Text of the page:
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IBM Ups Linux Ante In Brazil

Big Blue will invest $2.2 million on a Linux R&D center in Brazil -- South America's largest economy and a key overseas battlefield against Microsoft Windows.

IBM is once again turning its attention to a key emerging market for Linux and enterprise open-source software, investing $2.2 million in a joint Linux R&D project with one of Brazil's leading research universities.

According to an IBM news release, the company will establish a "Linux Technology Center" as a joint venture with Brazil's State University of Campinas. The center, to be located in Brazil's Sao Paulo state, will employ 45 developers and staff; according to IBM, the center will focus on Linux smartphone, virtualization, and PC power-management technology.

"The Linux market is on the brink of booming and since IBM has been at this since 1999 we believe we have a seven-year head start in the race to help customers benefit from tested, secure and cost effective Linux solutions," said an IBM executive quoted in the release.

Big Blue launched its first Linux Technology Center in 1999, as part of the company's overall embrace of Linux and open-source enterprise software. Today, the company sponsors 40 similar centers in the United States and abroad, including developing nations such as China and India, employing more than 600 developers.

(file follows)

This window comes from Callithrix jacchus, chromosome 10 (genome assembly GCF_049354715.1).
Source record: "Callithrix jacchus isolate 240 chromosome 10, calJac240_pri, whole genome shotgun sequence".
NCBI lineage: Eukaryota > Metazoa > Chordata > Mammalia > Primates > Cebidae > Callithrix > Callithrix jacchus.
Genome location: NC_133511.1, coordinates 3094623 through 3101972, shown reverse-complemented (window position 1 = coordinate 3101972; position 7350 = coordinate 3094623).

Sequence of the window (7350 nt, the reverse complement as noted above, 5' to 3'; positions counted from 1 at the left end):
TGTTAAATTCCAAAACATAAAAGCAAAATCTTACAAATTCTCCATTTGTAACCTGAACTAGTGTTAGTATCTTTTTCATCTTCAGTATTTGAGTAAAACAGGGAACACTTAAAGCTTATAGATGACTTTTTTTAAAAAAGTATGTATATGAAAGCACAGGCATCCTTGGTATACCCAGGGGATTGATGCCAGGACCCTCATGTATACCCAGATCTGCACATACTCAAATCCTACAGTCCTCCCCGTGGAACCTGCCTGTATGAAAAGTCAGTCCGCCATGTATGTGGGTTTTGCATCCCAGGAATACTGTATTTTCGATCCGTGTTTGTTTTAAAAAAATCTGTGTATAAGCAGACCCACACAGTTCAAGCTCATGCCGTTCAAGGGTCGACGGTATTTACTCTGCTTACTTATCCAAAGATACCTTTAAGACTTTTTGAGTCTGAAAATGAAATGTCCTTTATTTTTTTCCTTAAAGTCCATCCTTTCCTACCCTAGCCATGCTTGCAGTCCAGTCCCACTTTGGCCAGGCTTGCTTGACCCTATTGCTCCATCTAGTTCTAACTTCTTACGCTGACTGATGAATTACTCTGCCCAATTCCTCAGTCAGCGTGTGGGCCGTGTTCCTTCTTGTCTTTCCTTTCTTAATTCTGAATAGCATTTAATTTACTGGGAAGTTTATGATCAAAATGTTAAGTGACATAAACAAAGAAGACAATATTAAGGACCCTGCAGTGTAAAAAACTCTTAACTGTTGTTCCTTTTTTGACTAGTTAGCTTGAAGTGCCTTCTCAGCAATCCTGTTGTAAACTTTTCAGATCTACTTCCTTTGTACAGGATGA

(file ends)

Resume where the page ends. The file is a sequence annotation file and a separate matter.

Brazil continues to be a key battleground for Linux and for Windows. IBM has launched several Linux marketing initiatives in recent years, including joint efforts with Novell and Red Hat. Microsoft has also stepped up its marketing efforts; in April 2005, it rolled out a localized version of its bare-bones, lower-cost Windows XP Starter Edition.

Brazil's government has repeatedly stated its preference for Linux and open-source software on several occasions, among them a program last year that sold 500,000 government-subsidized Linux PCs to low-income Brazilians.

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